SL County's New Rules Block Hiring of Lobbyist

SL County's New Rules Block Hiring of Lobbyist

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John Daley ReportingSalt Lake County's new ethics rules designed to help diminish the power of money in the political process have already stopped the county from hiring a particular lobbyist.

The county's new auditor wanted to spent $25,000 to fund a lobbyist on Capitol Hill. Trouble is, the lobbyist picked for that contract had given money to the auditor's election campaign.

The catalyst was a series of scandals, including Guzzler-gate, in which the auditor--Craig Sorenson--admitted he used a county credit card to steal roughly ten thousand dollars in gas.

The eventual upshot was a set of new get-tough ethics rules passed by the county council in December. One says if you give a campaign contribution to a candidate, you can't be awarded a county contract for at least six months. Now that new rule has tripped up one county official, none other than Sorenson's replacement, the new auditor Republican Sean Thomas.

Thomas applied to hire a new lobbyist to watch out for issues affecting the county's budget up on Utah's Capitol Hill. The group picked for that $25,000 contract? Legislative Executive Consultants. Trouble is,one of the group's lobbyists--David Stewart, County Republican Party vice-chair--gave $500 to Thomas' campaign. And two of the group's other lobbyists-- Suzanne and Cap Ferry--gave $100, effectively disqualifying the group from that contract.

Thomas says he disclosed the conflict when applying for the lobbyist and has no problem with the rule.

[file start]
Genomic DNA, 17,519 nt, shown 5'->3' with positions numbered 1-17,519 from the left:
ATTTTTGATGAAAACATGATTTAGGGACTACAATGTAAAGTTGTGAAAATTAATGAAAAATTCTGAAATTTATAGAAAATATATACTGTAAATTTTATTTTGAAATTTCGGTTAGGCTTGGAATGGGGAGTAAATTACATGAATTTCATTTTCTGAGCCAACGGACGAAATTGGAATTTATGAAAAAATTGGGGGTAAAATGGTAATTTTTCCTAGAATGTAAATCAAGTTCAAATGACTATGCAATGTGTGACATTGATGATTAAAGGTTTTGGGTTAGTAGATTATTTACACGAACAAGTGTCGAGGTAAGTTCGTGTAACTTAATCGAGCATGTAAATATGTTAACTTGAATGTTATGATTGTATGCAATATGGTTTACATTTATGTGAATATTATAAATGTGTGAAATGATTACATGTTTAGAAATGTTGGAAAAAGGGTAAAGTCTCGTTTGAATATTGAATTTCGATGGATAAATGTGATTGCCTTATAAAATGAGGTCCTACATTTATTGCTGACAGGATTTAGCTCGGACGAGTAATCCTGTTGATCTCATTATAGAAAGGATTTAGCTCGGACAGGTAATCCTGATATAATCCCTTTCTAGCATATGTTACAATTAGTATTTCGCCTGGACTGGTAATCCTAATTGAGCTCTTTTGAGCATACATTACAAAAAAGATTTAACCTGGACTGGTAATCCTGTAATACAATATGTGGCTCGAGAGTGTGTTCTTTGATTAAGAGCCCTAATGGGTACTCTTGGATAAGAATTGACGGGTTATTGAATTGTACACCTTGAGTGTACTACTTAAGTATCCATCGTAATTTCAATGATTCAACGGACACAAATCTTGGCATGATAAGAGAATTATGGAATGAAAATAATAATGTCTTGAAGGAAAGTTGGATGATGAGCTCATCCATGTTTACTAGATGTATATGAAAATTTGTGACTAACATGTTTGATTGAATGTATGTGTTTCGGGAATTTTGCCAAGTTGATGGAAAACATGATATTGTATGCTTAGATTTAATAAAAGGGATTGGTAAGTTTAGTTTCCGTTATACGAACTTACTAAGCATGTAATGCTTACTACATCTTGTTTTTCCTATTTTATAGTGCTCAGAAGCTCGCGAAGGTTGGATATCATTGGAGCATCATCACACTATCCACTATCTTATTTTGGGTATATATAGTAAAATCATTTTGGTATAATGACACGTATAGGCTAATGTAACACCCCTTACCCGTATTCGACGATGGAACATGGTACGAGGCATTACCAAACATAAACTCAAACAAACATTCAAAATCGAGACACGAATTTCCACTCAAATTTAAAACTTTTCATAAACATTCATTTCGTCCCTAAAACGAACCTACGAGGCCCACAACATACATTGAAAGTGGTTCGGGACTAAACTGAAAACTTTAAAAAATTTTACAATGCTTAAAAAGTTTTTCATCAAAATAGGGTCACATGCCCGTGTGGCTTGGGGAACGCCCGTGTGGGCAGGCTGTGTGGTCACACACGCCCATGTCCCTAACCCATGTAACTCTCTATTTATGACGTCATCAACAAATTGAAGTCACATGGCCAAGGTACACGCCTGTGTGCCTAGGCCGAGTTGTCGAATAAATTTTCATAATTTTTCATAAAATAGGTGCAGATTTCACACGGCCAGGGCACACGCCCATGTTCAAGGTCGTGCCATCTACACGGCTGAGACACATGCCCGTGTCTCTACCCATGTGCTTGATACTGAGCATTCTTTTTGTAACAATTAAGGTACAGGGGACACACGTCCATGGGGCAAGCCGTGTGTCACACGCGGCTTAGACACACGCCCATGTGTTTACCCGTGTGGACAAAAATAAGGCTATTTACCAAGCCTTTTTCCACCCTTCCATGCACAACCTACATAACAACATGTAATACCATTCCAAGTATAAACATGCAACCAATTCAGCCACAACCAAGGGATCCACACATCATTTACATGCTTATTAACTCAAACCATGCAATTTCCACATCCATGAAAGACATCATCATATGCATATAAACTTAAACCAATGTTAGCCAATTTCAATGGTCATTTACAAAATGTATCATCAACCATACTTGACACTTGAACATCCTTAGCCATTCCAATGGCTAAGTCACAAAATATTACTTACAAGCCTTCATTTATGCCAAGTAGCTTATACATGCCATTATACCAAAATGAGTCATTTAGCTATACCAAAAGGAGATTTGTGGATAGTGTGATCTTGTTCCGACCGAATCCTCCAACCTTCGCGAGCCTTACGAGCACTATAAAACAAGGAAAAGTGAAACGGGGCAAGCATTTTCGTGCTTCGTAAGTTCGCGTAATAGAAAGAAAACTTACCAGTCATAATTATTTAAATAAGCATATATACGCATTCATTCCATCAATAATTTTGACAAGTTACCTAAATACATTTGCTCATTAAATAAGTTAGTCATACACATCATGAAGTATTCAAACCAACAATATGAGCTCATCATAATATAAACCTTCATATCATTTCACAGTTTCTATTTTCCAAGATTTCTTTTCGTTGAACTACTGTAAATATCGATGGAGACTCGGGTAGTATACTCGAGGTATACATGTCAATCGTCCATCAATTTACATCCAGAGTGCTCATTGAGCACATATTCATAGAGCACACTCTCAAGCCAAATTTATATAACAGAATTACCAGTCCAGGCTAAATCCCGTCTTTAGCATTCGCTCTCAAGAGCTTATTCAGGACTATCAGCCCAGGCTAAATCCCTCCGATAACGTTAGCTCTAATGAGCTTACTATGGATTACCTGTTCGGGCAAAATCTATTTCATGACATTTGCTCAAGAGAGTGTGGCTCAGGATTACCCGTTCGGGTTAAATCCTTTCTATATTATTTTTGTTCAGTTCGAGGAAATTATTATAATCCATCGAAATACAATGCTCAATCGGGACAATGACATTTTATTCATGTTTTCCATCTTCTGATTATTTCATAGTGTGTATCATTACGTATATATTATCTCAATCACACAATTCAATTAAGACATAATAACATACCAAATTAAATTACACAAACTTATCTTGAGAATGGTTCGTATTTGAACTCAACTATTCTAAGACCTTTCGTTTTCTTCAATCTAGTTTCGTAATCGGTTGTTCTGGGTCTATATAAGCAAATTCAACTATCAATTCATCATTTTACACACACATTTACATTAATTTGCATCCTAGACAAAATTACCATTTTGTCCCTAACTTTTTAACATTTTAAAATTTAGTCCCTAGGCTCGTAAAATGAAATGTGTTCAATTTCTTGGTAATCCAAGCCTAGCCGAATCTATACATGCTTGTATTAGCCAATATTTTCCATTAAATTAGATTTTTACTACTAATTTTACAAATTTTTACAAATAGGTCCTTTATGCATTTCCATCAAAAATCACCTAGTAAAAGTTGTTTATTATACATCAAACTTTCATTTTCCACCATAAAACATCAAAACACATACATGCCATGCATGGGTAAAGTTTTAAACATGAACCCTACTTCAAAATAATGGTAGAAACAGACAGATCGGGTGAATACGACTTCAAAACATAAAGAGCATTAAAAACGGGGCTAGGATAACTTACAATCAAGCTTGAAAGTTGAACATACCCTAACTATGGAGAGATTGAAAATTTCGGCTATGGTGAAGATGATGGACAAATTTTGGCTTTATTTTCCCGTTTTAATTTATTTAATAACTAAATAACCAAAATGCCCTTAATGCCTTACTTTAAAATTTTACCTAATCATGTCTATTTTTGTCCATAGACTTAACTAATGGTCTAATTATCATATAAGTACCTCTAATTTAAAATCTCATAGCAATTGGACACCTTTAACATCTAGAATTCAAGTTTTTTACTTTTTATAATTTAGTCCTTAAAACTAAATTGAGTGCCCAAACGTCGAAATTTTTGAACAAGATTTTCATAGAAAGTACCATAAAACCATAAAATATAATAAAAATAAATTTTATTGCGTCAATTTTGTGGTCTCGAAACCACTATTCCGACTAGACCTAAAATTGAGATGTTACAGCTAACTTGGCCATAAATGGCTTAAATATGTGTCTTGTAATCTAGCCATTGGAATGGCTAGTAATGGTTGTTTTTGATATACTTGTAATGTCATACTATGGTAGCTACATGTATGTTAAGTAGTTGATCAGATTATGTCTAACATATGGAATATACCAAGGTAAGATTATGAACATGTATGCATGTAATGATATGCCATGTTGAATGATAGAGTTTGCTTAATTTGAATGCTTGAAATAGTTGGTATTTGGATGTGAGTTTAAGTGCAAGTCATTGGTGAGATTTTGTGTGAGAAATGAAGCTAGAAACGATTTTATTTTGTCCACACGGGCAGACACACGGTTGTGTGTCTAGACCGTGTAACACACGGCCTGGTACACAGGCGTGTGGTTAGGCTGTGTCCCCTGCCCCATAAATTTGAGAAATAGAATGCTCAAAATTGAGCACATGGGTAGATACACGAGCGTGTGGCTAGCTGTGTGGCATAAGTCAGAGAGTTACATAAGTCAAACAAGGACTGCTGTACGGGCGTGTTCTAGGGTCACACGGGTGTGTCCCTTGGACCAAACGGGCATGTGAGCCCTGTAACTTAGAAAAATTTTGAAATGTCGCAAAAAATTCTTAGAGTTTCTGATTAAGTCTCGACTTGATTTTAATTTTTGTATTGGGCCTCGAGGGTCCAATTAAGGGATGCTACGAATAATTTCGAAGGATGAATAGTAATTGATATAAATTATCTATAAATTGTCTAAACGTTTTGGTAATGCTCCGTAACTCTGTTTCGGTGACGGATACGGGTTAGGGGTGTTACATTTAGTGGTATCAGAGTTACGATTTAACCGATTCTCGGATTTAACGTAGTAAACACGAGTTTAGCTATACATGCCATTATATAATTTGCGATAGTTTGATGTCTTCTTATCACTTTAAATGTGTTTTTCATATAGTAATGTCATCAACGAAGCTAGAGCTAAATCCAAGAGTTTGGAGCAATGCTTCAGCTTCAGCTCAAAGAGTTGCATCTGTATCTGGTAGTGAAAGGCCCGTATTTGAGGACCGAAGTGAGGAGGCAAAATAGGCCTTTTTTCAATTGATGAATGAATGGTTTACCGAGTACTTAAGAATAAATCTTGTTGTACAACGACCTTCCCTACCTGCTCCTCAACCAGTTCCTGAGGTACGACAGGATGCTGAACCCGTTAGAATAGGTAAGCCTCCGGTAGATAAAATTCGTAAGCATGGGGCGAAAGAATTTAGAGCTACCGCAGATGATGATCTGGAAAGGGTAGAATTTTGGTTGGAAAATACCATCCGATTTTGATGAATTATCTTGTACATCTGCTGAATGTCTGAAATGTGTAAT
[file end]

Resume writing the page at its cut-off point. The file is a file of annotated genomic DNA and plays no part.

Sean Thomas, (R) Salt Lake County Auditor: “I think it's an interesting thing. I believe in the reform. I was a strong supporter of it. I am subject to it and believe that the appropriate thing has happened.”

Traditionally Salt Lake County has relied on a stable of lobbyists,; the Tetris Group currently is paid 140-thousand dollars to lobby on the hill, and even the surveyor has a lobbyist. The new mayor is pulling the plug on the auditor's lobbyist proposal.

Peter Corroon, (D) Salt Lake County Mayor: “We have lobbyists that are working up on the hill. If someone needs some lobbying done, we've got people that we pay pretty well and they can do it for us.”

The man viewed as the architect of the new rules says this is proof they are working.

Alan Dayton, (R) Former Acting County Mayor: “It just makes it so we are above the very appearance of impropriety.” Q- So this is what ethics reform was designed to accomplish? “Right. The contractor that was selected was disqualified under the reform. So we live by our own rules and die by our own rules.”

We left messages today with the lobbyists in question David Stewart, and Legislative Executive Consultants, but our calls were not returned.

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